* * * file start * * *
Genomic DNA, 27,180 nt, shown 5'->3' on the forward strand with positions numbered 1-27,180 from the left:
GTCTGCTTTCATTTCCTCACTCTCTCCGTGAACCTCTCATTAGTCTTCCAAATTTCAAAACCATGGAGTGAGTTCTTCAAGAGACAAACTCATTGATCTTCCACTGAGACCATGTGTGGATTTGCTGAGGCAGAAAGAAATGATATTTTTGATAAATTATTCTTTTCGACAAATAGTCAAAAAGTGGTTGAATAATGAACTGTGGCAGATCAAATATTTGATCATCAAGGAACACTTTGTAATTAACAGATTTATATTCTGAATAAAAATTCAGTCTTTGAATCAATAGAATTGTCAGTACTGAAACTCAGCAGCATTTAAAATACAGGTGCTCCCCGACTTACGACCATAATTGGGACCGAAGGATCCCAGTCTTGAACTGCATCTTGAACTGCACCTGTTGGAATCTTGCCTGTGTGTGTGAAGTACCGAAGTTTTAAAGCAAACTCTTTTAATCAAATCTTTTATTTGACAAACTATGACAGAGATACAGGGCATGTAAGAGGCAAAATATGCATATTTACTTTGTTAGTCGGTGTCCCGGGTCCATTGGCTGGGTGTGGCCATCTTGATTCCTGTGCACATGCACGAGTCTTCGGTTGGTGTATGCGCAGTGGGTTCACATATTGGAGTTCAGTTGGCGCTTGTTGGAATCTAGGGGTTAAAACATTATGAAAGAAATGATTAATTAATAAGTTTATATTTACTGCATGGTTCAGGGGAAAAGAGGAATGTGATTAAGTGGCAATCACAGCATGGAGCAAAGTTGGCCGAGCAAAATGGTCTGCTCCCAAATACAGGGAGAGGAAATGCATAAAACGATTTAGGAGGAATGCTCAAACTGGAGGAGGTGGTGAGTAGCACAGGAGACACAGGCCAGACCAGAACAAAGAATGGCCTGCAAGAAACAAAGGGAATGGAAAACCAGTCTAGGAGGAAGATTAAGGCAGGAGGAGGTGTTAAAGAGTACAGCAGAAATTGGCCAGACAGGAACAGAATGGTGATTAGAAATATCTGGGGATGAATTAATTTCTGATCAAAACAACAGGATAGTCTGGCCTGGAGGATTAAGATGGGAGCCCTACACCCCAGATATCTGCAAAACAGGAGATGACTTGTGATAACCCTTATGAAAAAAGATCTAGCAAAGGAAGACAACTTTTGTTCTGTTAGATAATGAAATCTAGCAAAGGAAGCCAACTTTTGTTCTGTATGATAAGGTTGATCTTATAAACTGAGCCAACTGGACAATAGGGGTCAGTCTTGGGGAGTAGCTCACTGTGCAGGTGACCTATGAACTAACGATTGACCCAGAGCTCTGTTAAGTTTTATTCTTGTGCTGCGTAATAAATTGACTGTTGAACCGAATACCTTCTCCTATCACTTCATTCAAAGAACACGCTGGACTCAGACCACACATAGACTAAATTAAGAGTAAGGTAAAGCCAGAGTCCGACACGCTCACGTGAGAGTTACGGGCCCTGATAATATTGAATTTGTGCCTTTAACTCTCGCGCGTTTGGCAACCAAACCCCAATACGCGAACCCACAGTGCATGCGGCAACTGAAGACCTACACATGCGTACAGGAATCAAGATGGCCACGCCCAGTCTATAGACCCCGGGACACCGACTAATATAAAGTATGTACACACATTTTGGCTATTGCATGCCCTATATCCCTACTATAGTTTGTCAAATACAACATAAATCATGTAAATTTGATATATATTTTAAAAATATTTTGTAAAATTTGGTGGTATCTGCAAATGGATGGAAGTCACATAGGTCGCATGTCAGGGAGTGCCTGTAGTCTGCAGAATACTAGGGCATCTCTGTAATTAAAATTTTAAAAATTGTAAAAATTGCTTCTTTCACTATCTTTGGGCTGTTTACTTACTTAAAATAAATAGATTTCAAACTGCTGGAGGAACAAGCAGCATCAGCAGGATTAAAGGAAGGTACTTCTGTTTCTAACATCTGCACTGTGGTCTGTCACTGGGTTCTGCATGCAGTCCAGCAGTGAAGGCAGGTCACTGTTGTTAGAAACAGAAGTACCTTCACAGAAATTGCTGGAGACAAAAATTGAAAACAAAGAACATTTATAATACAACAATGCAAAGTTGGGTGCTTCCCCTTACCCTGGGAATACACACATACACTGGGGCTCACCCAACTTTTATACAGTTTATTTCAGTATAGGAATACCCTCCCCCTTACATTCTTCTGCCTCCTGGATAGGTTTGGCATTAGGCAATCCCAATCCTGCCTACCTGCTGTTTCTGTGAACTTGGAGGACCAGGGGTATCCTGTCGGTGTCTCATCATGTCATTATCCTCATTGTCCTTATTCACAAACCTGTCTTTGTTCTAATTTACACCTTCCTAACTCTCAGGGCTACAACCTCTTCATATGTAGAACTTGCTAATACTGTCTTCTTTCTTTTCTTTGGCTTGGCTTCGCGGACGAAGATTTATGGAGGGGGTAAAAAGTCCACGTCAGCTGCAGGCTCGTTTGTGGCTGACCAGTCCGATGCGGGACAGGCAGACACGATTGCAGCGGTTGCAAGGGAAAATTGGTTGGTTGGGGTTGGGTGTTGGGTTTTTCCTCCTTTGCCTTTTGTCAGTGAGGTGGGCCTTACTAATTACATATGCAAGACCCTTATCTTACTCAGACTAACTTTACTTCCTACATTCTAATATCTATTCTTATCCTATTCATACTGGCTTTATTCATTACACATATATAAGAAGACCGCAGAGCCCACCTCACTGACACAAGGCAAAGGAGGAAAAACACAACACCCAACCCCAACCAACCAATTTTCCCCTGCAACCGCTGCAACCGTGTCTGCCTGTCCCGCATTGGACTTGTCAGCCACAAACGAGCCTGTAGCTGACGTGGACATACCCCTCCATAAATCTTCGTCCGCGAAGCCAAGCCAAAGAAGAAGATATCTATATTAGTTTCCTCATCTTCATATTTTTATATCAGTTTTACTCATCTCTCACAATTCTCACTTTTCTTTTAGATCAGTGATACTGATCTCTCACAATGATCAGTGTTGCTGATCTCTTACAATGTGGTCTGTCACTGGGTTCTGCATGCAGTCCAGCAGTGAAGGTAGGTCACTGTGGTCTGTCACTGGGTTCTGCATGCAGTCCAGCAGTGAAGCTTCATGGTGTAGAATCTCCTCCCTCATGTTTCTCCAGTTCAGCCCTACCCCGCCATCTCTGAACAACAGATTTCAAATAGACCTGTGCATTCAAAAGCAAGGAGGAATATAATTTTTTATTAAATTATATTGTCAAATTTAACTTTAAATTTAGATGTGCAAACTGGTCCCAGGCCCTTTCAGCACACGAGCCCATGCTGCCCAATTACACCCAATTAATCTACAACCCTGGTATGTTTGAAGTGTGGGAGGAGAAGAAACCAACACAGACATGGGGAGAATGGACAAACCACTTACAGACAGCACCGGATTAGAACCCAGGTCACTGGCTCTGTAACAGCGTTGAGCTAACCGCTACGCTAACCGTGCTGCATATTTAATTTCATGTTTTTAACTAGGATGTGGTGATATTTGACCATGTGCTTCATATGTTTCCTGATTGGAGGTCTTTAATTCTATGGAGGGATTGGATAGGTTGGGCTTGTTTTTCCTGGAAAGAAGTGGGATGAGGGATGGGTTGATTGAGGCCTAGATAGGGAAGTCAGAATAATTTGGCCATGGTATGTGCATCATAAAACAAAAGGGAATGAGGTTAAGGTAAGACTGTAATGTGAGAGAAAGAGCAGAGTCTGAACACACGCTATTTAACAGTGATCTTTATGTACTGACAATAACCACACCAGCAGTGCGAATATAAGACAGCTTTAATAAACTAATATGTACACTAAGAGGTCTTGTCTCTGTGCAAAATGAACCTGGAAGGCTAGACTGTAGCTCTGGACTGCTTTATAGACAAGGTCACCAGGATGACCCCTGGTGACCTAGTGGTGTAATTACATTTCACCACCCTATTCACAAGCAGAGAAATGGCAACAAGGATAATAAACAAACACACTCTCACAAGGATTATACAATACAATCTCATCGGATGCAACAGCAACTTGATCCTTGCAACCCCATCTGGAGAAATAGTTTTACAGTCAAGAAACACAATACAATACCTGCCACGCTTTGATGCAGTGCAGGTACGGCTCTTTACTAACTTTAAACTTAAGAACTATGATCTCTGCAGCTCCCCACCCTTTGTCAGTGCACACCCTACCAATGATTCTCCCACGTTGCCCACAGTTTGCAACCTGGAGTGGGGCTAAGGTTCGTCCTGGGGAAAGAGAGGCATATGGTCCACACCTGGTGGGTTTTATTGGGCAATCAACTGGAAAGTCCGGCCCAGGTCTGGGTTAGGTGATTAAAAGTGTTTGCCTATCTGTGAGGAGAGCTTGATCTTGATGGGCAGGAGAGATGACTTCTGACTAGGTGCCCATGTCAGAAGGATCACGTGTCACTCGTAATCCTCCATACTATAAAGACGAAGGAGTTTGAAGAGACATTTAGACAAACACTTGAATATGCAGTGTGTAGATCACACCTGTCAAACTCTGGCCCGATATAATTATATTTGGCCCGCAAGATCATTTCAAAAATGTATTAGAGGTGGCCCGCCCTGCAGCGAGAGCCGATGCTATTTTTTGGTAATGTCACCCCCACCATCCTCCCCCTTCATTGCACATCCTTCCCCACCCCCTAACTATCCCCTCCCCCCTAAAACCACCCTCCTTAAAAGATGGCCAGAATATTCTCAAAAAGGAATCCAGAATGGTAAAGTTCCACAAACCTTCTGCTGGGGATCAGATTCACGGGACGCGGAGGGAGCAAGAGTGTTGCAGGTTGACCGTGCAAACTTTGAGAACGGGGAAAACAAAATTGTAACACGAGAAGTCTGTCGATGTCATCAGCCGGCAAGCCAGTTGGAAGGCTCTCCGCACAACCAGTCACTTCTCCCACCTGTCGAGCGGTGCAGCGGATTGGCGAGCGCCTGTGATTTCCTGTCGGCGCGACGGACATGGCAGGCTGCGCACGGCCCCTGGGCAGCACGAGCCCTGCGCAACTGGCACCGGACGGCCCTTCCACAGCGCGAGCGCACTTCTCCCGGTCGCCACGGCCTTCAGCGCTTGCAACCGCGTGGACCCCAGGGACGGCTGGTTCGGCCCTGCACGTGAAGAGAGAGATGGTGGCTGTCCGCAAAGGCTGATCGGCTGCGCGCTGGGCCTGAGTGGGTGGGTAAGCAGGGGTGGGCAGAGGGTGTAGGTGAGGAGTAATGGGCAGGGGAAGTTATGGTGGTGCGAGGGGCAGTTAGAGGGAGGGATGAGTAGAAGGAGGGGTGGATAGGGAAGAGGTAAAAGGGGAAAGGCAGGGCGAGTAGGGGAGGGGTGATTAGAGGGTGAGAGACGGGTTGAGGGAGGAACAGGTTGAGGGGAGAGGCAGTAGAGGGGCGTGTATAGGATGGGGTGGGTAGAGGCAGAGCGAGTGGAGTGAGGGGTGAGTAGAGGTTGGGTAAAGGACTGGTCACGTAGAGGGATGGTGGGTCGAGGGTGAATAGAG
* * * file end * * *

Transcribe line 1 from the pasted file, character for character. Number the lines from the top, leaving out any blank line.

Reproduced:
Genomic DNA, 27,180 nt, shown 5'->3' on the forward strand with positions numbered 1-27,180 from the left: